Dr. Raj Barr-Kumarakulasinghe

Born in Colombo, Sri Lanka, Raj Barr-Kumarakulasinghe attended Royal College where he was College Prefect, Editor of the School Magazine and received the Steward Panel Prize for Shakespeare and English Literature.

In 1971, he received his B.Sc. in Built Environment from the University of Ceylon and graduated top of class with Part I of the Royal Institute of British Architects (RIBA). In 1974, he earned his graduate degree in architecture and RIBA Part II at the Bartlett School of Architecture, University of London. In 1975, Raj Barr-Kumarakulasinghe received the Donald P. Ewart Scholarship to the University of Kansas, where he earned his M.Arch, summa cum laude. In 2003, he earned his architecture doctorate in sustainable design from the University of Hawaii at Manoa.

Dr. Raj Barr-Kumarakulasinghe was the first person of color to be elected to the prestigious position of National President of American Institute of Architects (AIA) in the 140 year history of the AIA. He also received the “Exceptional Achievement Award” from Sri Lanka Foundation in 2008. Dr. Barr Kumarakulasinghe has taught for over two decades as a Professor of Architecture and Planning.

While serving as National President of the American Institute of Architects, Dr. Raj Barr-Kumarakulasinghe conceived and promoted the pioneering concept of leaving something of value behind in an AIA Convention host city—“not just a lot of hot air and trash.”

The inaugural project was launched as part of the AIA Convention in New Orleans in 1997 and created a shelter for the homeless with a series of green pavillions on 7 acres of land. The success of the first project was voted unanimously by the AIA to continue as an “AIA Legacy Project” and has been undertaken at every national convention since 1997. Also during his tenure as National President, Dr. Raj Barr-Kumarakulasinghe conferred an AIA charter to the Hong Kong chapter in 1997 in the face of resistance because of the historical hand over of Hong Kong to China that same year. Today, AIA Hong Kong is the largest overseas chapter and remains testament to the great vision and leadership of Dr. Raj Barr-Kumarakulasinghe.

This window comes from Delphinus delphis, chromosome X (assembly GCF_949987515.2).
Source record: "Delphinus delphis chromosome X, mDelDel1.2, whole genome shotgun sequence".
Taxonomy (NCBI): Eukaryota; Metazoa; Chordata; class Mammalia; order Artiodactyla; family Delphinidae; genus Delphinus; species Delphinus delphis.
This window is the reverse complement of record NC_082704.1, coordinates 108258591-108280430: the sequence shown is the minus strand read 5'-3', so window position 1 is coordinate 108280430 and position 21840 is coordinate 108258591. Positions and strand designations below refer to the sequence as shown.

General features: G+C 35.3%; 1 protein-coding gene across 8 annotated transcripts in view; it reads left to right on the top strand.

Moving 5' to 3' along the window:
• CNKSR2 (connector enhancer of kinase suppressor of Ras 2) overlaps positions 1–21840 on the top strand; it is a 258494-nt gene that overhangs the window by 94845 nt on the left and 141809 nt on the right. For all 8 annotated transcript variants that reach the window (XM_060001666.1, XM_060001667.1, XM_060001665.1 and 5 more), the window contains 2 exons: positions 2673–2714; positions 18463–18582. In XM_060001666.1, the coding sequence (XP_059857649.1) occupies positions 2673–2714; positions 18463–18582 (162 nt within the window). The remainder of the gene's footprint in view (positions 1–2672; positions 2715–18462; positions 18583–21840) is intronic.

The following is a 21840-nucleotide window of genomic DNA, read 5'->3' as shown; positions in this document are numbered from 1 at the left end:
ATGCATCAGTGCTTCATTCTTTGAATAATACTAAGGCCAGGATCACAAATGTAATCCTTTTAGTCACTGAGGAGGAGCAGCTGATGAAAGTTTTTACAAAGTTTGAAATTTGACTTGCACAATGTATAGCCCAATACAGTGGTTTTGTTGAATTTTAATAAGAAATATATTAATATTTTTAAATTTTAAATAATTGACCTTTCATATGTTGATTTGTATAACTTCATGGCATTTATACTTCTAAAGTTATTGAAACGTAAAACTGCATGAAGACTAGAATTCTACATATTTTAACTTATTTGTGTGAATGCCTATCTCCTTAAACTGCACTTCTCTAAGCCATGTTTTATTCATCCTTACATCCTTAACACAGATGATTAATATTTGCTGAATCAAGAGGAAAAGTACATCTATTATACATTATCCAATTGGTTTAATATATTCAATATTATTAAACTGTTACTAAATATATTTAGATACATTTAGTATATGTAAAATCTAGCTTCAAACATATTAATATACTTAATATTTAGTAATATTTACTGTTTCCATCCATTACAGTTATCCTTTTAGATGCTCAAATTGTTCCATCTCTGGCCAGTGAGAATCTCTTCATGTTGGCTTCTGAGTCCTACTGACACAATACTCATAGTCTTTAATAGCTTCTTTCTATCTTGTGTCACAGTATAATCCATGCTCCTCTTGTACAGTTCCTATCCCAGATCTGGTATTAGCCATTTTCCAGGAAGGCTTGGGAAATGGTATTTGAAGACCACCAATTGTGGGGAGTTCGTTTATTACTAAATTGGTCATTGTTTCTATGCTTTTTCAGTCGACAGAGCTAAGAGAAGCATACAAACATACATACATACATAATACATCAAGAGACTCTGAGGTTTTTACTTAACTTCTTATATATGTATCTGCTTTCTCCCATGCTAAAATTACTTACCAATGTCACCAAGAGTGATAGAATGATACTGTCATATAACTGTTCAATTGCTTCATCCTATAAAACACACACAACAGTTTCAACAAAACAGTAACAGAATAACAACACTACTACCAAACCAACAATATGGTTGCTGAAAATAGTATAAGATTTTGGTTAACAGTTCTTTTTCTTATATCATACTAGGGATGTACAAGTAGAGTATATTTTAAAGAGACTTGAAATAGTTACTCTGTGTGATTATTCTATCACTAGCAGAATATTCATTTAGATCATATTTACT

Since 1975, Dr. Raj Barr-Kumarakulasinghe has enjoyed teaching alongside his professional career at the University of Kansas, Florida A&M Architecture Center, Washington, D.C., Howard University, Washington-Alexandria Center, Virginia Tech, Ball State University, University of Maryland and Catholic University of America in Washington, DC.

Dr. Raj Barr-Kumarakulasinghe has worked on numerous projects including the Embassy of Sri Lanka in Washington D.C., the Washington National Cathedral, Georgetown University campus, George Washington University campus, the World Bank, Altos Escondidos Eco- Development in Panama, Eco Maya Condominiums in Mexico, the Cortlandt Medical Building in New York and the Embassy of Trinidad in Washington D.C.

Dr. Raj Barr-Kumarakulasinghe is a fellow at The American Institute of Architects and Bahamas Institute of Architects and is a Honorary fellow at Royal Architectural Institute of Canada, Japan Institute of Architect, Philippine Institute of Architects and Pan American Federation of Architect. He is also Honorary member, Sri Lanka Institute of Architects. Dr. Raj Barr-Kumarakulasinghe is a member of Royal Institute of British Architect and International Interior Design Association and the U.S. Green Building Council. He is also a Member of Honor, La Federación de Colegios de Arquitectos de la República Méxicana.

Dr. Barr-Kumarakulasinghe has also tirelessly offered his professional services as a volunteer with many organizations including the Washington Buddhist Vihara, the Emergency Ward at Batticaloa Hospital in Sri Lanka, FEMA/NIC and with the Luther Place Shelter for Battered Women & Children. Dr. Raj Barr-Kumarakulasinghe also works as the Director of Environmental Design Technology at the School of Architecture and Planning at the Catholic University of America in Washington, DC.

Dr. Raj Barr-Kumarakulasinghe lives in Washington D.C. with his wife Dipica Wickramanayake and son Luke.